I have been looking at the major political events in my lifetime, and one thing which strikes me over and over again, is the way that accomplishments are short-lived; it’s as if a reformer accomplishes one good measure, then loses interest in the movement, allowing for corruption and a shallow routine to take the place of genuine reform. Consider the Property Tax revolt in California which led to the passage of “Prop 13”; that was a clear message, yet Legislators are still wrestling with the balance between fiscal responsibility and playing santa claus with endless social programs. On the Federal level, the problem has simply become a recurring obscenity; one can scarcely imagine the founding fathers setting up a government intended to regulate nearly every aspect of our lives, to put up laws by men who are almost never accessible, much less answerable, to the people governed, and to pass taxes which never end and which are based on a code which even the IRS admits no one person is likely to be able to fully understand.

I was born in 1960, which saw the contentious election of, arguably, the last sane Democrat to occupy the Oval Office. The Democrats brave enough to lead America in the Second World War, however, were not resolved to keep our promises to Vietnam and Cambodia. The Republicans who were wise enough to back Ronald Reagan when he faced down the Soviets, were not tough enough to stand behind George H.W. Bush when the Democrats lied their way back into the White House. The Democrats would stand neither for the wisdom of the Contract With America, nor would they fully embrace Bill Clinton. And now, with the success of George W. Bush’s policies in War and the Economy proven to the satisfaction of most reasonable people, and no end of nations eager for the chance to govern themselves, the Republicans recoil from the hard work of meeting the challenges W has presented them. The Republicans have a clear majority in both houses of Congress. The question is, will they have the resolve to do as they have promised, and reform the Courts, Taxes, Social Security, Foreign Policy, and Medicare, or were those just election-year promises?

More than a month ago, I sent out a questionnaire to every member of the Senate and House of Representatives. The response, so far, was pathetically underwhelming. My own Senators have not responded at all, nor has my Congressman. That silence, I realize, speaks to the method of their routine, but it also confirms that it is time that we stopped knocking politely on the door, and began to kick the thing, hard. Whether you are Liberal or Conservative, Democrat or Republican or Libertarian or anything else, it is obvious that our leaders have become complacent cows, munching on the pastures they have known for years. When the Supreme Court ignores the basic rights of a jury to mete out an appropriate sentence, or when the Senate Majority Leader equivocates on an absolute need, or puts critical needs on a back burner, or Republican Leaders play games with promises made in the election, it is time to answer in no uncertain terms. I would counsel the Republican Leaders, to show your stripes. If you are Republican, then stick with President Bush, and stop playing games. If you are Leaders, then take the challenge up and pass what has been promised. I may be Republican, but I and other blogs will hold you accountable. Do not dare to think that promises are enough, or that you get a pass for playing the part of the Conservative. The President could have been speaking to you, when he warned the world: ”You’re either with us, or against us.”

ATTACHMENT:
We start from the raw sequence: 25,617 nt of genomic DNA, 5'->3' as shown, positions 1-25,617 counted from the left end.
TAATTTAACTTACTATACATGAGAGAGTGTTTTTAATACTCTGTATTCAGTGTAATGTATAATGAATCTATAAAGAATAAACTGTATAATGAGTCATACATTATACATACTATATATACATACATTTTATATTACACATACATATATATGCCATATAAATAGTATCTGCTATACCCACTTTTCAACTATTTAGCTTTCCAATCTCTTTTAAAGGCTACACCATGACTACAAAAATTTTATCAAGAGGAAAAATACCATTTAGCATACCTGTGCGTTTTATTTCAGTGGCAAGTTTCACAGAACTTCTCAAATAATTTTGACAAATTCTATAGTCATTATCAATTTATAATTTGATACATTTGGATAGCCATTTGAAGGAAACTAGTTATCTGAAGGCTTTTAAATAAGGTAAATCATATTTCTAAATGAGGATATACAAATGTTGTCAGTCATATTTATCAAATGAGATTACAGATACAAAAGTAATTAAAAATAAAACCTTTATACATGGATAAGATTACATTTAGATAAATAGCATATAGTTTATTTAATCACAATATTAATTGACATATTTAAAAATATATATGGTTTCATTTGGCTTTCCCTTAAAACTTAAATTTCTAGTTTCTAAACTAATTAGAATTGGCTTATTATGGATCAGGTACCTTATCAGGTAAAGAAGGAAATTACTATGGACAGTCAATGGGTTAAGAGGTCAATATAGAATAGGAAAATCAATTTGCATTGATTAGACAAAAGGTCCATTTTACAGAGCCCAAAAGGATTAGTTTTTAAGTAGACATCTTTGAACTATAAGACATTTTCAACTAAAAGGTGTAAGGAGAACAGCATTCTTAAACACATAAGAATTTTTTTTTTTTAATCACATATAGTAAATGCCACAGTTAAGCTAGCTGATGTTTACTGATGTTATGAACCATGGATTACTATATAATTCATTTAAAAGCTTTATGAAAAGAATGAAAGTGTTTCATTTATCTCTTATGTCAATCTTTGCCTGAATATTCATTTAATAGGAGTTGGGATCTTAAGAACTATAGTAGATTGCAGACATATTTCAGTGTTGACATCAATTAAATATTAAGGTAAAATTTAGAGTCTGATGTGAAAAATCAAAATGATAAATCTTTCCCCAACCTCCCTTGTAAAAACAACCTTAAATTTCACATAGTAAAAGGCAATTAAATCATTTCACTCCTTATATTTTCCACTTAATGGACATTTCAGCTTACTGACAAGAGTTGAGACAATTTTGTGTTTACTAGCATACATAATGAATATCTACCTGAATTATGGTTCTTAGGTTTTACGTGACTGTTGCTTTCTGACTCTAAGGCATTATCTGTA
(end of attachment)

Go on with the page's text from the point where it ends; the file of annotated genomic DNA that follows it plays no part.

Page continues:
Pick a side. We’re watching.

Justice Denied

The United States Supreme Court yesterday proved how utterly out of touch they are, from the Constitution of the United States and the general welfare of the people.

In the case of Roper, Superintendent, Potosi Correctional Center v. Simmons, the USSC ruled 5 to 4 that a murderer who kills his/her victims before the felon reaches his/her 18th birthday, cannot be executed for that crime, regardless of any factors meriting such a punishment.

Justice Kennedy wrote the majority decision, and in so doing cited the 8th and 14th Amendments were violated in assigning the death penalty to Christopher Simmons, for the crime of premeditated murder. Not only did Simmons admit he planned the murder beforehand, bragged about it afterwards to numerous persons, he also recruited Charles Benjamin and John Tessmer into the crime with the specific promise that 'they could "get away with it" because they were minors'. In short, Justice Kennedy assisted a murderer in his effort to suborn the consequences of his crime.